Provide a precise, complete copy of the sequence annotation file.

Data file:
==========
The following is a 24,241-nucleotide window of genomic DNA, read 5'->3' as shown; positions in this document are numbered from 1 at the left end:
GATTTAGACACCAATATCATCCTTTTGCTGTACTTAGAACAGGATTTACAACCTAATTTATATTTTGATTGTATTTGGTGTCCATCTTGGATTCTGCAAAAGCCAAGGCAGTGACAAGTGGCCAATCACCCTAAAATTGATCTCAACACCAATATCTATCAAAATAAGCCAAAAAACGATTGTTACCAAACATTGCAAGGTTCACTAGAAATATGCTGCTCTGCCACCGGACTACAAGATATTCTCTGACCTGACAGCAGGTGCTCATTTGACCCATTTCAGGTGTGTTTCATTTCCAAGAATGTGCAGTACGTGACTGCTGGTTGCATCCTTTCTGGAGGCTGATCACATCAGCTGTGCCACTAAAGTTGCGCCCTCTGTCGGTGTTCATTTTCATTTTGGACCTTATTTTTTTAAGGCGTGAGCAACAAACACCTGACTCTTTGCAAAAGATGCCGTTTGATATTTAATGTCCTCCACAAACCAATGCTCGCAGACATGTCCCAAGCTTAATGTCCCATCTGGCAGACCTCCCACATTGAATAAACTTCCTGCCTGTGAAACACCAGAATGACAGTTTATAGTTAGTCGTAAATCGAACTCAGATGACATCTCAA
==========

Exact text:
The following is a 24,241-nucleotide window of genomic DNA, read 5'->3' as shown; positions in this document are numbered from 1 at the left end:
GATTTAGACACCAATATCATCCTTTTGCTGTACTTAGAACAGGATTTACAACCTAATTTATATTTTGATTGTATTTGGTGTCCATCTTGGATTCTGCAAAAGCCAAGGCAGTGACAAGTGGCCAATCACCCTAAAATTGATCTCAACACCAATATCTATCAAAATAAGCCAAAAAACGATTGTTACCAAACATTGCAAGGTTCACTAGAAATATGCTGCTCTGCCACCGGACTACAAGATATTCTCTGACCTGACAGCAGGTGCTCATTTGACCCATTTCAGGTGTGTTTCATTTCCAAGAATGTGCAGTACGTGACTGCTGGTTGCATCCTTTCTGGAGGCTGATCACATCAGCTGTGCCACTAAAGTTGCGCCCTCTGTCGGTGTTCATTTTCATTTTGGACCTTATTTTTTTAAGGCGTGAGCAACAAACACCTGACTCTTTGCAAAAGATGCCGTTTGATATTTAATGTCCTCCACAAACCAATGCTCGCAGACATGTCCCAAGCTTAATGTCCCATCTGGCAGACCTCCCACATTGAATAAACTTCCTGCCTGTGAAACACCAGAATGACAGTTTATAGTTAGTCGTAAATCGAACTCAGATGACATCTCAA